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WSU News farmers

$2M grant funds continuing WSU research of organic quinoa

By Scott Weybright, College of Agricultural, Human & Natural Resource Sciences

quinoa-detailPULLMAN, Wash. – Scientists at Washington State University just completed four years determining the best varieties of organic quinoa for Pacific Northwest farmers to grow. A new grant will help researchers assess crop yields, prices and more to help growers turn a profit. » More …

A win-win for farmers and slowing climate change

By Scott Weybright, College of Agricultural, Human & Natural Resource Sciences

Bill-Pan-80PULLMAN, Wash. – Climate change is already transforming agriculture in Washington. To help farmers deal with climate change, Bill Pan, a Washington State University professor of crop and soil sciences, is talking to them about ways to both adapt to changes and slow them down. » More …

Author to farmers, environmentalists: Collaborate or fail

BarnyardsandBirkenstocks-coverPULLMAN, Wash. – Author Don Stuart believes two dangerous trends – loss of farms and damage to ecosystems – are connected and are largely caused by political deadlock between farmers and environmental activists. » More …

Right time, place grazing key to sustainability

Cattle grazing. Photo by istockphoto.com

 

 

PULLMAN – Having the right number of cattle on the right piece of land for the right amount of time for the right reasons might be a powerful farming tool for ensuring the long-term sustainability – both economic and environmental – of their operations, according to Donald D. Nelson, Extension beef specialist in the WSU department of animal sciences.

 

“This is a major paradigm shift,” said Nelson. “We are using grazing as a tool to create a desirable future landscape and sustainable ecosystems. Planned grazing mimics natural cycles, which typically are … » More …

Program to aid beginning farmers receives award

PULLMAN — In order to address the needs of beginning farmers and ranchers and enhance the sustainability and competitiveness of U.S. agriculture, several western states will receive a $748,651 award from the U.S. Department of Agriculture’s National Institute for Food and Agriculture.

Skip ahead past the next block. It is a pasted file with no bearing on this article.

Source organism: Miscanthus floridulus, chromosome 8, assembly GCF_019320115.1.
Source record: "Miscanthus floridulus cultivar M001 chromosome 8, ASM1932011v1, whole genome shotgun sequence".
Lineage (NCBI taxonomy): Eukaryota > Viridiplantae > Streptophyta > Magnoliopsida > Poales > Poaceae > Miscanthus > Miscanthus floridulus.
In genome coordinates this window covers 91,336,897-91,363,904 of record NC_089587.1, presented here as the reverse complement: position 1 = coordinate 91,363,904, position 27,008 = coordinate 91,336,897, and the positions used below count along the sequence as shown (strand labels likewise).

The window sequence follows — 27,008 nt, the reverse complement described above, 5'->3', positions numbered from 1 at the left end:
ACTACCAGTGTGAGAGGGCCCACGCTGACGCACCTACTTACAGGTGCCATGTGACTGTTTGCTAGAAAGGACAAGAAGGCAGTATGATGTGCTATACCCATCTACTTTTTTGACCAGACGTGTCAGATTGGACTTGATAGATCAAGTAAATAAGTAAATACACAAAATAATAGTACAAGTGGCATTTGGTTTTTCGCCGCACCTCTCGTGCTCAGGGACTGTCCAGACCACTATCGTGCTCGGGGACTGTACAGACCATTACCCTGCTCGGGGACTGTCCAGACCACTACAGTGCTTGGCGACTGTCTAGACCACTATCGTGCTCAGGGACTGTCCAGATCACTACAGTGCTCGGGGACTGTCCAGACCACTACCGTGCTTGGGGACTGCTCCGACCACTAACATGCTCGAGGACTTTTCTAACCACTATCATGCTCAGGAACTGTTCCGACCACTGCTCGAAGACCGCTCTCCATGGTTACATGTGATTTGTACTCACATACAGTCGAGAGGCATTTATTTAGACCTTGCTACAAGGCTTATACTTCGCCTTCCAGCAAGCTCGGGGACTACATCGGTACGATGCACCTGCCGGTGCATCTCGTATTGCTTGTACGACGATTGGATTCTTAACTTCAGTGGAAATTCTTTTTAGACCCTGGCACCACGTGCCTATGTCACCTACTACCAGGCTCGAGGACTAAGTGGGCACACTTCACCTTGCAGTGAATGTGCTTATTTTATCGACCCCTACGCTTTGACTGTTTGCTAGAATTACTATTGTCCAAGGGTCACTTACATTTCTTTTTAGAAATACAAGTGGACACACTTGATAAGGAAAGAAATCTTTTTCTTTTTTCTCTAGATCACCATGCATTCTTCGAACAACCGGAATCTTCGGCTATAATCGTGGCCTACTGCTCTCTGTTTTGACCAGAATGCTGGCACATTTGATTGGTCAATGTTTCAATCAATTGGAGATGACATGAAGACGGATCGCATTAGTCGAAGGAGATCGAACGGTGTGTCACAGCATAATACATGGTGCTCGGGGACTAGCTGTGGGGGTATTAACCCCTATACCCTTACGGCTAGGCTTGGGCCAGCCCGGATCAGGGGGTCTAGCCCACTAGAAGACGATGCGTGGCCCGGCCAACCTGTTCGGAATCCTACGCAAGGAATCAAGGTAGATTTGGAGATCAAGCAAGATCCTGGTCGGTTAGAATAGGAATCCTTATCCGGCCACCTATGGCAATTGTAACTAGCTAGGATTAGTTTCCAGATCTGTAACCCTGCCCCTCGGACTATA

WSU’s Western Center for Risk Management Education Team received the award after successfully competing for the grant from the NIFA.

 

To place additional emphasis on serving the beginning farmer and rancher population, the Western Center asked a group of extension economists from six states around the west to come together to collaborate on an application to the USDA Beginning Farmer and … » More …

WSU Small Farms Program wins grant to support farmers

PUYALLUP –WSU’s Small Farms Program has been awarded two U.S. Department of Agriculture grants to support and assist beginning and disadvantaged farmers and ranchers. Together, the grants will support and strengthen the Small Farms Program’s innovative immigrant farmer program.

 

According to WSU Extension Small Farms educator Doug Collins, the two grants will help the statewide program achieve its long-term goals.

 

 

“Our statewide team is continually working to help farmers increase financial stability and profitability, improve soil management and water quality, and increase their access to educational networks and public agricultural programs,” … » More …

Roller coaster economy tightens credit for growers

PULLMAN -With dim prospects for higher prices on the near horizon, some eastern Wash. wheat growers may be forced to sell their crops at less than break-even prices to pay off loans they obtained to plant this year’s crop.

“Banks are less inclined to stretch out loans to refinance in this environment,” said Douglas Young, a WSU agricultural economist. “If you are under pressure to make payments on last year’s loan and you’ve got to make payments, then you probably will have to sell.”

The price for soft white wheat plummeted from $15.12 to $4.70 per … » More …

Monitoring the future

Photo: This AgWeatherNet station is located in a field of Washington grapes.  (Photo courtesy of Gary Grove). Washington farmers, in the near future, could be downloading podcasts or check their PDAs for the most up-to-date prediction of frost or plant disease outbreaks. That’s what Gary Grove, the new director of the Washington AgWeatherNet, located in the WSU Irrigated Agricultural Research and Extension Center (IAREC) in Prosser, anticipates, Grove wants to deliver real-time, weather-related information directly into the hands of people who need it. “The primary goal of AgWeatherNet,” he said, “is to make farming more profitable and, in doing so, strengthen Washington’s economy. Everyone in … » More …